The cymbidium orchids are starting to bloom. The above images is of the first batch this year. Three years ago Lyndsey and I picked up some of these wonderful orchids from my Grandma GG’s house. She has been growing different color cymbidium orchids for years and let us take a couple of different ones home so that we could start growing our own. We missed the blooms last year because we were in Puerto Rico, so they seen extra special this year.
The orchids make a wonderful addition to our to our backyard aquaponics garden that is continuing to thrive with tomatoes, strawberries, celery and a handful of green and different herbs. This flower continues to be one of my favorites with its intricate pedals and unique pistol. Growing orchids can be a little bit difficult if you do not live in the right environment.
I have found the following information provided by Argus orchids to be a good source when it comes to growing orchids.
Light: It is important to give cymbidiums as much light as you can, short of intense direct sunlight that can burn the leaves. Firm, light green foliage upright indicates that plants are getting enough light. Good air movement is essential — especially when temperatures are above 80° and/or when humidity is high. Remember that high temperatures are better tolerated with higher humidity and more air movement. It is recommended that you place your cymbidiums outdoors in the spring as soon as temperatures are above 50° at night (and leave them out until they fall below 50° in the fall).
Temperature: When it comes to growing Cymbidium Orchids, this is usually the most restrictive factor. Similar to most orchids, cymbidiums need a 10 to 15° differential between night and day temperatures to thrive and bloom. They also like cool nights, especially in the fall months when flower spikes are setting. Living in a Southern California beach town like San Diego, I leave my cymbidiums outdoors all year around because the temperature seldom drops below 50°. Most cymbidiums will do best with day temperatures no more than 80°. Short periods above this will be fine but make sure your plants are well watered in a shady location. This is where some of the new warmth tolerant hybrids such as Golden Elf ‘Sundust’ or Solar Flare excel. These hybrids have been bred to withstand higher heat.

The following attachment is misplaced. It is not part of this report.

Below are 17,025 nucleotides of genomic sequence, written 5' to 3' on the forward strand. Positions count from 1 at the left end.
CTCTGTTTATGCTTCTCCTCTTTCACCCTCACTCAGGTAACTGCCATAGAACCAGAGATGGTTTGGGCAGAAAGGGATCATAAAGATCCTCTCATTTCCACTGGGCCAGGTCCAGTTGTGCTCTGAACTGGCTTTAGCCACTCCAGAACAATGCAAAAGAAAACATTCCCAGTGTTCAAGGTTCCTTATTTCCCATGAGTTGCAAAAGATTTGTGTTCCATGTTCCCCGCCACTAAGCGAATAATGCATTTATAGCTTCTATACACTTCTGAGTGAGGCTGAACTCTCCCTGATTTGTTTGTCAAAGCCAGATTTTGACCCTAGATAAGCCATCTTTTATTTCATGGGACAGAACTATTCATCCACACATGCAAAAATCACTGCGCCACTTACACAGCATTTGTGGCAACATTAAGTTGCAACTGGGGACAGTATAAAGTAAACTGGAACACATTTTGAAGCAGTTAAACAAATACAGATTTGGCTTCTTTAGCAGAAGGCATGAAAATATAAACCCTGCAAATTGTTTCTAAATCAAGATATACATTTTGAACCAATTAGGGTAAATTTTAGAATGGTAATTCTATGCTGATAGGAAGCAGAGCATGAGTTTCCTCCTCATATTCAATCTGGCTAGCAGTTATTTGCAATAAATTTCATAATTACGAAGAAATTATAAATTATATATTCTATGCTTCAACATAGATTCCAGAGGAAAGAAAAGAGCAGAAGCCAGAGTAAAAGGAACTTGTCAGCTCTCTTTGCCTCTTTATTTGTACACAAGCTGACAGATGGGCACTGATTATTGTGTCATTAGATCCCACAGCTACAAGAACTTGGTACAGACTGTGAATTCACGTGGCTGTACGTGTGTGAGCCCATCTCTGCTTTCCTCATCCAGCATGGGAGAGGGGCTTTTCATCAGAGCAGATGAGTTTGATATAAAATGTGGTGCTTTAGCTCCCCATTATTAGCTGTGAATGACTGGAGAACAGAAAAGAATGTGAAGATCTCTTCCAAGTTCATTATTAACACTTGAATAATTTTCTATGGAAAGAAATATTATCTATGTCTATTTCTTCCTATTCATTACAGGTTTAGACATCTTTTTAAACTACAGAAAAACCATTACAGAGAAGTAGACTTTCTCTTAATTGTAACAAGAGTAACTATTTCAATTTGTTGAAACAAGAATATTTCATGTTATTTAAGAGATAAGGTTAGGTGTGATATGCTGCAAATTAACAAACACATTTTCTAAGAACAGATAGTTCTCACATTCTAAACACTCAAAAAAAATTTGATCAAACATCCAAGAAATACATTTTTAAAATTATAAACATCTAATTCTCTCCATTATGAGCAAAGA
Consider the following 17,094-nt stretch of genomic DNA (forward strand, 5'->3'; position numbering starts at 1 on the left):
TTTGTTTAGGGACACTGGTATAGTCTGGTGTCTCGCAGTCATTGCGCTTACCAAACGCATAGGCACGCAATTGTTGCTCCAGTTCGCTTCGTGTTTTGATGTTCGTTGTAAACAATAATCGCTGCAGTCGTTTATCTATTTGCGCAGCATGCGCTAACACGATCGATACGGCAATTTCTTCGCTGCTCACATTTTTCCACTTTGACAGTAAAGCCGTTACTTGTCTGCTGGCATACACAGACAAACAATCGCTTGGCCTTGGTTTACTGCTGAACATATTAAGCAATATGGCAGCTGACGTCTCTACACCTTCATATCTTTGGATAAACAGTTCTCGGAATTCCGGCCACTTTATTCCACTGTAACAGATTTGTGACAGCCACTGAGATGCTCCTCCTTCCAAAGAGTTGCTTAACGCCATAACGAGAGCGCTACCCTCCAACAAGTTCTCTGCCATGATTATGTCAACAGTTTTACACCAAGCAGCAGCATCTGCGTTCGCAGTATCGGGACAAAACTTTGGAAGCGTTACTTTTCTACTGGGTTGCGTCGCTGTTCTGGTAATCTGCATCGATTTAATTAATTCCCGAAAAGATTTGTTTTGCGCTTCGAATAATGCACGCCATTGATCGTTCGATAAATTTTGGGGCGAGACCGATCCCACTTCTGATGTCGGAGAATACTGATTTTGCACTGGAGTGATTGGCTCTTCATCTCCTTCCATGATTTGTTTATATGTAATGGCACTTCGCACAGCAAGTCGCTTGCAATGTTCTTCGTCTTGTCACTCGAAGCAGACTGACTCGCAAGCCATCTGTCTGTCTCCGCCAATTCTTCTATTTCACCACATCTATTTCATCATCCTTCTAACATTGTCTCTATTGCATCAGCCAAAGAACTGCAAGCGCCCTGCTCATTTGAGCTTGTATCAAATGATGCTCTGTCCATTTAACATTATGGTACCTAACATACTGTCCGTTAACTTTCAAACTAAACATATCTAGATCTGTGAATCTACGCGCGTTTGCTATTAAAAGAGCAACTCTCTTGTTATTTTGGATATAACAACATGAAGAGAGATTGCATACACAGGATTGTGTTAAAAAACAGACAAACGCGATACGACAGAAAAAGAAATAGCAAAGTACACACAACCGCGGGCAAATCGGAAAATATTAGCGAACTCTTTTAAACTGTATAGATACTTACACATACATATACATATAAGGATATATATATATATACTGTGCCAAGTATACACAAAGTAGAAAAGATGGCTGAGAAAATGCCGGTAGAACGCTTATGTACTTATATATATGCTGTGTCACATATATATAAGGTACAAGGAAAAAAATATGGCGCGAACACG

Watering and fertilizer: Water frequently, as these plants like to be moist and drink a lot. Drench the pots thoroughly when you do so. Also make sure you fertilize your cymbidiums regularly. If if they are outdoors, a timed release fertilizer may be more efficient. Like most orchids, cymbidiums can be kept little drier and fed less during the cool darker winter months.
Blooming: Flower spikes are set during the winter months when night temperatures are cool (approx 50°). I hear that this is usually the hardest part for indoor grower once plants have been brought inside. Many growers will keep their cymbidiums in an unheated garage overnight and take them out during the day, or place them in a cool bright sunroom This, again, is where the warmth-tolerant hybrids have an advantage as they may not need as much of a temperature drop at night to bloom.